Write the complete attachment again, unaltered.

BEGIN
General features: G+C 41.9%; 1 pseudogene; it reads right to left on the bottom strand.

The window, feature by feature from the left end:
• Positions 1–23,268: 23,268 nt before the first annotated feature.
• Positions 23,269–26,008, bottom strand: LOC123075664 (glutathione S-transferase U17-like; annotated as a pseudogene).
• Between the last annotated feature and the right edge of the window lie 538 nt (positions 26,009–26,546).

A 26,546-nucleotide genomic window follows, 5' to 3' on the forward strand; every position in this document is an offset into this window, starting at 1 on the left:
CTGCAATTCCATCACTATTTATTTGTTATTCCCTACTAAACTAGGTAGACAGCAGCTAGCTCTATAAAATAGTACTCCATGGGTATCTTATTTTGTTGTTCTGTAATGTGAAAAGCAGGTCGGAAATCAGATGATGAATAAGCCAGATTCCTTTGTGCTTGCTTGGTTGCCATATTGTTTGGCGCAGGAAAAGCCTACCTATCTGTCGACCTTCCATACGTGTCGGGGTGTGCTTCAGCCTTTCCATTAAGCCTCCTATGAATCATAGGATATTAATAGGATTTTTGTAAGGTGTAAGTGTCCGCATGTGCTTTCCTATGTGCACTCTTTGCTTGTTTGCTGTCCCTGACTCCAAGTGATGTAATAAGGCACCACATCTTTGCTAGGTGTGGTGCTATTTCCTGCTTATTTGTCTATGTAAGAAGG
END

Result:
General features: G+C 41.9%; 1 pseudogene; it reads right to left on the bottom strand.

The window, feature by feature from the left end:
• Positions 1–23,268: 23,268 nt before the first annotated feature.
• Positions 23,269–26,008, bottom strand: LOC123075664 (glutathione S-transferase U17-like; annotated as a pseudogene).
• Between the last annotated feature and the right edge of the window lie 538 nt (positions 26,009–26,546).

A 26,546-nucleotide genomic window follows, 5' to 3' on the forward strand; every position in this document is an offset into this window, starting at 1 on the left:
CTGCAATTCCATCACTATTTATTTGTTATTCCCTACTAAACTAGGTAGACAGCAGCTAGCTCTATAAAATAGTACTCCATGGGTATCTTATTTTGTTGTTCTGTAATGTGAAAAGCAGGTCGGAAATCAGATGATGAATAAGCCAGATTCCTTTGTGCTTGCTTGGTTGCCATATTGTTTGGCGCAGGAAAAGCCTACCTATCTGTCGACCTTCCATACGTGTCGGGGTGTGCTTCAGCCTTTCCATTAAGCCTCCTATGAATCATAGGATATTAATAGGATTTTTGTAAGGTGTAAGTGTCCGCATGTGCTTTCCTATGTGCACTCTTTGCTTGTTTGCTGTCCCTGACTCCAAGTGATGTAATAAGGCACCACATCTTTGCTAGGTGTGGTGCTATTTCCTGCTTATTTGTCTATGTAAGAAGG